Over and above this legal status associated contracts are often commercially and operationally complex. The earlier description of procurement as a profession underlines the relevance of ensuring that goods and services procured externally are obtained under the management of a professional. Of course the business decisions linked to procurement will have internal approval cycles and other controls ( e.g. capital expenditure) but it should be normal to have the supplier interface managed by a procurement professional who is formally recognised as "an officer" formally authorised to contract for the procurement of goods and services.
The Procurement Officer concept is established in some parts of the public sector but not others. The "authorised officer" principle is not fully embraced as part of the management structure and management system. In addition, the uniqueness of the officer's authority is not always recognised (see 5.5 Authority to Procure).
Contractual commitments on behalf of all organisations should be executed by a "Procurement Officer". The Procurement Officer should have the sole authority to make these legal commitments on behalf of the organisation. Each body in the Public Sector should have a Procurement Officer network.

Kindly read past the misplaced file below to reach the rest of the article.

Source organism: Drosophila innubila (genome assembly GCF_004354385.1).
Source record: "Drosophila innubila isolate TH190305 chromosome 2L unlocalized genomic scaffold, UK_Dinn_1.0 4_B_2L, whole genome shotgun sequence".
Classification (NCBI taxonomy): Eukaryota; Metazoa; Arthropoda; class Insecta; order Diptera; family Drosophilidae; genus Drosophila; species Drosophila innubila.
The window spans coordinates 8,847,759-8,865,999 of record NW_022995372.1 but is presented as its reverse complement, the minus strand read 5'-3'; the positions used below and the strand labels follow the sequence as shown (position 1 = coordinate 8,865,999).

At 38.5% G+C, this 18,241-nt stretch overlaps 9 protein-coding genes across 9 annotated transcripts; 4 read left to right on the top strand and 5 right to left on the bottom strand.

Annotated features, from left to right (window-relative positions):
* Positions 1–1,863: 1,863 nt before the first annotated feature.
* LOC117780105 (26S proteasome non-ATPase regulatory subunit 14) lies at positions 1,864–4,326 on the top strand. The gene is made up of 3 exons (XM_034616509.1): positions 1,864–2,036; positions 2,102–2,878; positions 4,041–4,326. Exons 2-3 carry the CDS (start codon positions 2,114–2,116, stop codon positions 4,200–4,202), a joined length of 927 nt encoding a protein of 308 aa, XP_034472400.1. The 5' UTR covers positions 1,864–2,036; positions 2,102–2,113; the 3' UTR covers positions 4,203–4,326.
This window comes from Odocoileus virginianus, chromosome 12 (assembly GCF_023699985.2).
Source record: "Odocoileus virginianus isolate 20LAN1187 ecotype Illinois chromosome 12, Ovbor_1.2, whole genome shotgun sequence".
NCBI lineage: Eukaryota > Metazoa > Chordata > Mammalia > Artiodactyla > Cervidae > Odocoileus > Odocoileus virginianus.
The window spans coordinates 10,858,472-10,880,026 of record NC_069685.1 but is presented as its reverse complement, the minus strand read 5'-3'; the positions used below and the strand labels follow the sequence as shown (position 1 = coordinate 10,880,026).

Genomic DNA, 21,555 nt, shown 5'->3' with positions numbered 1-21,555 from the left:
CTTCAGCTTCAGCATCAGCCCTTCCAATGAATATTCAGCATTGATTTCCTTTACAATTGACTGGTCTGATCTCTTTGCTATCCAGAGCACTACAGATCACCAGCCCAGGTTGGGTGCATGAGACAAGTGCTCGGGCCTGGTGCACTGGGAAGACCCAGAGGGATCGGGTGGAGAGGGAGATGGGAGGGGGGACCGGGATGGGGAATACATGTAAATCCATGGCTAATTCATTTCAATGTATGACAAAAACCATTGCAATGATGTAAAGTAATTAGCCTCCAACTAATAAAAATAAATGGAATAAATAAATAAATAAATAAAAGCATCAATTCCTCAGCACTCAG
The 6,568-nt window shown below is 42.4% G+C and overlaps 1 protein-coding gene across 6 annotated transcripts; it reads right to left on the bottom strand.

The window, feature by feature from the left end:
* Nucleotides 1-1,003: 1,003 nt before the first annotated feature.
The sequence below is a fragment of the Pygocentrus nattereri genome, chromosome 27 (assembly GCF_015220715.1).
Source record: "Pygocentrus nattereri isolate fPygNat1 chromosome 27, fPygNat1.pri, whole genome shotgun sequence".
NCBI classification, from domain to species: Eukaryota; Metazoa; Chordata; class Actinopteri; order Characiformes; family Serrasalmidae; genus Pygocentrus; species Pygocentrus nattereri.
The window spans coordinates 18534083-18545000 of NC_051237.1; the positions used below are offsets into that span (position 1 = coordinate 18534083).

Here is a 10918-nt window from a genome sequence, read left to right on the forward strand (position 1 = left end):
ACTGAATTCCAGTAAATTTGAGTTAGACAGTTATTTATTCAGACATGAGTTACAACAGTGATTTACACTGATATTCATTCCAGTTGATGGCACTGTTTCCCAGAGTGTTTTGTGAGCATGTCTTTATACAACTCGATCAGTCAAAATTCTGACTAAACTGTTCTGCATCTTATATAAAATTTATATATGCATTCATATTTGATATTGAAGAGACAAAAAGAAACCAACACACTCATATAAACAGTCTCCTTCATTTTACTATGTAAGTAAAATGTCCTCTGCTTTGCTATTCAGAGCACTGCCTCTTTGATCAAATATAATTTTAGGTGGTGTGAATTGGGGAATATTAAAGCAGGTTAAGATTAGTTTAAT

Any other departments within these bodies that have a specially delegated authority to procure goods and services ( e.g. for technical reasons) should also have a formally designated "Procurement Officer" (Ref. 5.5.2. Authority to Procure). In smaller units this fiscal responsibility can be a part of an individual's overall duties but scale of spend or other constraints are not reasons to be without this officially designated and accountable role within the unit. Even in specialised technical areas those authorised to act as "Procurement Officers" should comply with the formality of the responsibilities delegated to them.
Units not having the authority to procure are of course exempt from this requirement. Units currently having the authority to procure goods and services but not having a Procurement Officer should have this authority suspended until that is rectified.
Every public-sector organisation should have a Chief Procurement Officer. This person should be designated as the person with not only overall responsibility for day-to-day procurement transactions but also as the individual accountable for all other procurement functions including leadership of the procurement team throughout the undertaking.
The fiduciary responsibilities and accountability requirements for those officially designated as procurement officers should be documented. This role definition should be finalised with the help of the Society of Procurement Officers and other appropriate professional groups and become a formal aspect of appointment to the post.